The second reality is no less obvious: there can be no progress unless the newly developed nations also play a key role. China has surpassed the United States as the largest greenhouse-gas emitter. India will likely soon become the third-largest emitter. Fortunately, many of these nations have already begun moving to combat climate change. China has set national goals for reducing energy use by 2010. It has become one of the world's largest producers of wind power, and it leads in the development of solar energy. Brazil has already built one of the world's cleanest economies, with more than 80 percent of its electricity coming from hydropower, and has become a pioneer in biofuels and hybrid transportation. Meanwhile, Mexico has put more than 1.5 million people to work better managing its forests as a crucial buffer against future climate shocks.

True, the most advanced developing nations have not yet fully shouldered their responsibilities. Yet neither have developed nations. Both things must change before it is too late. Facing this great collective challenge, world leaders cannot wait for others to move. We must act together with the same urgency shown in the financial crisis.

Looking forward to Copenhagen, we should remember the proverbial truth that many roads lead to Rome. Some experts advocate strict emissions limits. Others favor voluntary targets. Still others debate the pros and cons of "cap and trade" carbon markets versus taxes and national conservation regulation. In truth, there is no one solution to climate change. We need all of the above. The important thing is to act, and to act now. When it comes to climate change, it's make-or-break time.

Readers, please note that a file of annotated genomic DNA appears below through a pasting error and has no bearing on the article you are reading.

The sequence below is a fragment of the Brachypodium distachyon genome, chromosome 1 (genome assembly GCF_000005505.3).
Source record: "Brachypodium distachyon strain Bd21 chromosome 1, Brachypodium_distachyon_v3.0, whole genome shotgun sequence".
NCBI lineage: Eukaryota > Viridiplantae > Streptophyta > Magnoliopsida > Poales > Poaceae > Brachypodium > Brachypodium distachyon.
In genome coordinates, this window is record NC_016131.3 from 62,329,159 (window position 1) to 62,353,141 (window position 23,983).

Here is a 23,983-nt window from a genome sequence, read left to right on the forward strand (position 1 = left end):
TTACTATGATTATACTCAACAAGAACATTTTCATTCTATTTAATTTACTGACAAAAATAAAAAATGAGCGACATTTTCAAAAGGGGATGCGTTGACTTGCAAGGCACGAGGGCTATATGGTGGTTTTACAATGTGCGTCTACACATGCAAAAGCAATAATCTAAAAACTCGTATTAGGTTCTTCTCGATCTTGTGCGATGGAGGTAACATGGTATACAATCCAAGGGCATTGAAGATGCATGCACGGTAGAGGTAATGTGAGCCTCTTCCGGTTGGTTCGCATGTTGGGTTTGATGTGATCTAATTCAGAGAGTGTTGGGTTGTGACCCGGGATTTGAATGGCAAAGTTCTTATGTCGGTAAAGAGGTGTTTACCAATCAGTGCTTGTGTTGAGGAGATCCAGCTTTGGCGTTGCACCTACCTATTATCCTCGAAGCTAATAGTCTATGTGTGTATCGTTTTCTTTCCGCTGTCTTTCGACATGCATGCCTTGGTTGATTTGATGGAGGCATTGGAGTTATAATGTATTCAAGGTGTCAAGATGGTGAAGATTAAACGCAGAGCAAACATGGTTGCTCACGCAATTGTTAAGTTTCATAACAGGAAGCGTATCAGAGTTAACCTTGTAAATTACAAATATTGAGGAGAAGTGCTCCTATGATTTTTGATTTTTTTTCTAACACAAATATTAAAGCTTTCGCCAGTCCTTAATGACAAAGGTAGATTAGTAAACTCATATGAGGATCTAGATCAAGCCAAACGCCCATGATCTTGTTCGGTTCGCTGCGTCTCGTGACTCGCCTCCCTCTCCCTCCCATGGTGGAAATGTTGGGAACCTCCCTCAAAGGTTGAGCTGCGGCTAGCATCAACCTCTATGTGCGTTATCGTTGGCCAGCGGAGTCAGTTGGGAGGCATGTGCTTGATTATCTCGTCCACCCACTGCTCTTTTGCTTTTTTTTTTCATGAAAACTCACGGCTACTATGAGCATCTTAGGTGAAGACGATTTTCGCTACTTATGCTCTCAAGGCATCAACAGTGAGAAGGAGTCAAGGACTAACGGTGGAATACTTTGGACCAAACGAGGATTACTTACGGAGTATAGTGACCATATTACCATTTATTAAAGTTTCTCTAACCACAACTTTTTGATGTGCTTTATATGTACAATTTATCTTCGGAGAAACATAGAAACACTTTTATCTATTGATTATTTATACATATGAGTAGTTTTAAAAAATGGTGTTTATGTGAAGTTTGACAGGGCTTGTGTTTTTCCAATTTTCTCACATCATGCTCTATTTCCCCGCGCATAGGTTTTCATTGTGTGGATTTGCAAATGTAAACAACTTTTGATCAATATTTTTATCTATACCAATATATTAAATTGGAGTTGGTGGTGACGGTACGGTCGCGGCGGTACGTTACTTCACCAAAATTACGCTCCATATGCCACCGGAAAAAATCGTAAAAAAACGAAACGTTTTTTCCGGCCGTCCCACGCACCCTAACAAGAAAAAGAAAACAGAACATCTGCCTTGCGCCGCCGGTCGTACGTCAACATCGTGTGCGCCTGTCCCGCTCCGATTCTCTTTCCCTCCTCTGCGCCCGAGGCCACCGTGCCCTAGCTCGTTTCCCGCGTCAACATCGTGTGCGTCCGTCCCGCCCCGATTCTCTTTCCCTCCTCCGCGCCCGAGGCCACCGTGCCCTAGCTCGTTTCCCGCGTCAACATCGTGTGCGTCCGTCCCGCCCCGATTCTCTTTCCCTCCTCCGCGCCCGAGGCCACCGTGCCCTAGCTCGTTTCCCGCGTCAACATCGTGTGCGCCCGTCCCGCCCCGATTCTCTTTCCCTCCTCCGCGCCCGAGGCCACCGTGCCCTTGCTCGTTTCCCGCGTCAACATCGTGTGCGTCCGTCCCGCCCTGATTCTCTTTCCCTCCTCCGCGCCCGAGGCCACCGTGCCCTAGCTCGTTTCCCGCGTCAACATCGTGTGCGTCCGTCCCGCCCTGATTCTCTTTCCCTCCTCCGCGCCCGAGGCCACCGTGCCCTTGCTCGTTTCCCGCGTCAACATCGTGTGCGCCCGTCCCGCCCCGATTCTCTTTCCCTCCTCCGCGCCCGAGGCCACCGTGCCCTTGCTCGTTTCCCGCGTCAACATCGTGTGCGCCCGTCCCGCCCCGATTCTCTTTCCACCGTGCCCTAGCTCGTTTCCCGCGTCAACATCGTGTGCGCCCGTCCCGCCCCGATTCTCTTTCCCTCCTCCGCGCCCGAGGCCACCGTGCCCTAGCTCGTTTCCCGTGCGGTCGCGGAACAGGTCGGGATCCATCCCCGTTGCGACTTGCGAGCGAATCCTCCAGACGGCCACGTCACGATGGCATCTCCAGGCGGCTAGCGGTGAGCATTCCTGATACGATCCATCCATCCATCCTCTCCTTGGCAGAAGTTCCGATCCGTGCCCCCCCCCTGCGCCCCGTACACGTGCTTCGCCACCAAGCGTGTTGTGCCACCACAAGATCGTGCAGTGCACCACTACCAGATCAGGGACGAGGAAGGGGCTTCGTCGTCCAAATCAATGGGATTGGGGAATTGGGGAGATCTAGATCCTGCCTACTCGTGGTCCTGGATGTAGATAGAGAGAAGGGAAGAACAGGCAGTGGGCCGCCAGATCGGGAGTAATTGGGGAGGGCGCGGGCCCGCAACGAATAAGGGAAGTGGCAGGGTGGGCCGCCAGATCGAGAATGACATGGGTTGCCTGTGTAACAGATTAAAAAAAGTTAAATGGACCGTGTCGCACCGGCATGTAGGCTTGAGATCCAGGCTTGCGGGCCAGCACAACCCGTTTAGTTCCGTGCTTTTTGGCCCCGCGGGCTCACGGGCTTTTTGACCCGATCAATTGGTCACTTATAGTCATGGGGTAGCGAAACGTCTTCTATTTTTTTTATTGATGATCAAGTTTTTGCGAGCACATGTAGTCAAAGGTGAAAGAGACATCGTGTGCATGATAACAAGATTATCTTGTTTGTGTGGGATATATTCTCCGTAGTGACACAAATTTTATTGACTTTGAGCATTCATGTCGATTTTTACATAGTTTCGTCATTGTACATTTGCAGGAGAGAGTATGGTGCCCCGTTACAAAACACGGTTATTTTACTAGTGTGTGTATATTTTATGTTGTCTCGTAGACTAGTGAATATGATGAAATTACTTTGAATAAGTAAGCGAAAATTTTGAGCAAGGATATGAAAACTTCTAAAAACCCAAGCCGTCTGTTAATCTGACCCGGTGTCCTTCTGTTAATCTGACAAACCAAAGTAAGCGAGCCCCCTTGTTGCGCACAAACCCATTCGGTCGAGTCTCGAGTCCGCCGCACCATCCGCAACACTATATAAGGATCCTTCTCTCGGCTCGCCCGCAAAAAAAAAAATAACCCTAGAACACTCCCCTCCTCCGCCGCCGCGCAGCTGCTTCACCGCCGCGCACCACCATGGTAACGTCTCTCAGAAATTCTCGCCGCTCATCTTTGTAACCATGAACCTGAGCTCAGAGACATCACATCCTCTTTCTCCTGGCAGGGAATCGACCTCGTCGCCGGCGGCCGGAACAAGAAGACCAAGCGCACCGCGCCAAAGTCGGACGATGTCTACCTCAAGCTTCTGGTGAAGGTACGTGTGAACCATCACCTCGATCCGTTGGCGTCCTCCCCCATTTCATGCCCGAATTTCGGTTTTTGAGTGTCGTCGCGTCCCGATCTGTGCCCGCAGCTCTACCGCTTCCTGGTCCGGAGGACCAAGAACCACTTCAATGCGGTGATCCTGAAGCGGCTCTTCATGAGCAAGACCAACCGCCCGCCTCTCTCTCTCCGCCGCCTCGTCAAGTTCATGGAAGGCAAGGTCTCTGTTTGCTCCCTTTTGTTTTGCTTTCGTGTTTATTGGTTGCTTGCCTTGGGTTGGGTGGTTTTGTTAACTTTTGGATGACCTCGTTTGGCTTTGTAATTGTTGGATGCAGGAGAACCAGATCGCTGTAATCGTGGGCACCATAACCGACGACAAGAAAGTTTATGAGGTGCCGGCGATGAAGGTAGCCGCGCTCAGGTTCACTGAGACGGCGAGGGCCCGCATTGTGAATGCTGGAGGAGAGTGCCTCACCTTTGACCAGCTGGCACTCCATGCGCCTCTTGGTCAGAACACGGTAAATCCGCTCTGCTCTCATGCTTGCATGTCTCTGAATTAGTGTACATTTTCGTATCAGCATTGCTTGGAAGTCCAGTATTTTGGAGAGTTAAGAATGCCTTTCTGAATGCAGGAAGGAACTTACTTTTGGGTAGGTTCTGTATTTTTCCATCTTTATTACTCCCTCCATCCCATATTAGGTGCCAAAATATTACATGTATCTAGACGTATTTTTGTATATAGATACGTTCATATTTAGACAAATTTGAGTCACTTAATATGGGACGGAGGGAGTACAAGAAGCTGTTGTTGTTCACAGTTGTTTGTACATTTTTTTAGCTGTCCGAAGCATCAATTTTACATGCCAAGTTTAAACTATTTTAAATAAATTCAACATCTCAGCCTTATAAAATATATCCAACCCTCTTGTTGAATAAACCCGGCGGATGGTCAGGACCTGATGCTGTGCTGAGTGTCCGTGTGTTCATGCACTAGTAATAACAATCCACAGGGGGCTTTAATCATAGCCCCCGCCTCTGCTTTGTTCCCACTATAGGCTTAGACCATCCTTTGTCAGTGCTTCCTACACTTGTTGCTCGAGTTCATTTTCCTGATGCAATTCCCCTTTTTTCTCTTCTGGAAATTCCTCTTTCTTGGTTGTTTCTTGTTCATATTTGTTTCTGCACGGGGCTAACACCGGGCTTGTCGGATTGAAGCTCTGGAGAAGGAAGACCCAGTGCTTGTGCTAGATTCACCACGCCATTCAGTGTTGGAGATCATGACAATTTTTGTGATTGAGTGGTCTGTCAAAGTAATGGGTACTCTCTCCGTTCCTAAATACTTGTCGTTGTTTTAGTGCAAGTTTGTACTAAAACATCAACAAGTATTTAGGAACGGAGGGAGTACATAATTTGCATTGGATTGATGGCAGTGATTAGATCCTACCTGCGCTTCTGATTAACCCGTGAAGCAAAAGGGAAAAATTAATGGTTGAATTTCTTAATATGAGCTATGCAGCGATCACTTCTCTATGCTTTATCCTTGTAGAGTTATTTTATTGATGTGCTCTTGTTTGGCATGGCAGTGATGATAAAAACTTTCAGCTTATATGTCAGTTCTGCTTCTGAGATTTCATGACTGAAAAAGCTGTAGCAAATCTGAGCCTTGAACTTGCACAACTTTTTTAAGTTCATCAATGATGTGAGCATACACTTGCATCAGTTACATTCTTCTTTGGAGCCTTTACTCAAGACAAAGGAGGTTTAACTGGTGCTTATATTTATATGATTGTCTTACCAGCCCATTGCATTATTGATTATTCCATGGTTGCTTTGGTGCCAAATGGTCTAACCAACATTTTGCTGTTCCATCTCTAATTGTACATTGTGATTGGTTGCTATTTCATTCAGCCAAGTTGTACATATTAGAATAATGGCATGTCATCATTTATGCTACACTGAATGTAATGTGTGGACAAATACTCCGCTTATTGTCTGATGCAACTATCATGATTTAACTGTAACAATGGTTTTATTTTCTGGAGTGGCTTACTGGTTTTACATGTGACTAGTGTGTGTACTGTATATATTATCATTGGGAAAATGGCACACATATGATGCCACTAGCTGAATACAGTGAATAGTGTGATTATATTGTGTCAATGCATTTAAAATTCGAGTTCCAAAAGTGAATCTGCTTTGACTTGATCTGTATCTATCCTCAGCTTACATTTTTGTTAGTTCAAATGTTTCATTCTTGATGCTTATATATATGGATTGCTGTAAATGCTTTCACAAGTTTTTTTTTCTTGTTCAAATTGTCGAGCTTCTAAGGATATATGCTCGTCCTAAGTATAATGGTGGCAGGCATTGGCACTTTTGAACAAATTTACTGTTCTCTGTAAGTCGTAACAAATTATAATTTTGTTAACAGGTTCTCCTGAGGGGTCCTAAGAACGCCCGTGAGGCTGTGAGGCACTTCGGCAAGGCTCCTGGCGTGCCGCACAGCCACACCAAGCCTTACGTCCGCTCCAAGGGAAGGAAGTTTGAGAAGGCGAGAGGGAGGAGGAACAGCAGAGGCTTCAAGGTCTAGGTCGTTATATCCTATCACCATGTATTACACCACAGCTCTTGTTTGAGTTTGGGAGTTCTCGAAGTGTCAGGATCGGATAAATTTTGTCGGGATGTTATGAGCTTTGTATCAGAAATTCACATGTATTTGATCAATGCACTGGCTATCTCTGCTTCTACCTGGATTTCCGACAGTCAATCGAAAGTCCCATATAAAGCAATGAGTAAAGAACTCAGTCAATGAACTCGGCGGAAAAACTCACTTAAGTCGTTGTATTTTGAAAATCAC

Ban is secretary-general of the United Nations.

URL: http://www.newsweek.com/id/177224

Gas prices bottoming out?

For the most part I do not pay attention to gas prices. Yesterday I was running back home from downtown Freeport and noticed the Irving station was selling regular gas for $1.56 per gallon. I was shocked. I remember paying $4.20 back in July. I can not imagine the price of gas will go much lower or stay where it is much longer.

On this topic and posted in the Wall Street Journal today:


LONDON -- Members of the Organization of Petroleum Exporting Countries are experiencing their own form of oil shock from lower prices. In Angola, that means reassessing the rapid expansion of its oil sector that has formed the basis of its recovery from a civil war that ended in 2002.

Angola, home to OPEC's incoming president and one of its fast-rising, most recent members, was able to take advantage of high oil prices by ramping up production, becoming Africa's largest producer at one point this year.

Now that oil prices have plummeted from their July high above $145 a barrel, Angola faces a quandary. It needs higher prices to realize the potential of its still mostly untapped reserves. But applying the brakes on production would also further cut export revenues for its oil-driven economy.

"We will wait for the price to go up" before Angola ramps up production, José de Vasconcelos, Angola's oil minister, said as he prepared to head OPEC on Jan. 1. "We need this revenue [from a high price] to develop our industry. We need to maintain our production [in the future] and our reserves. We need to attract investment."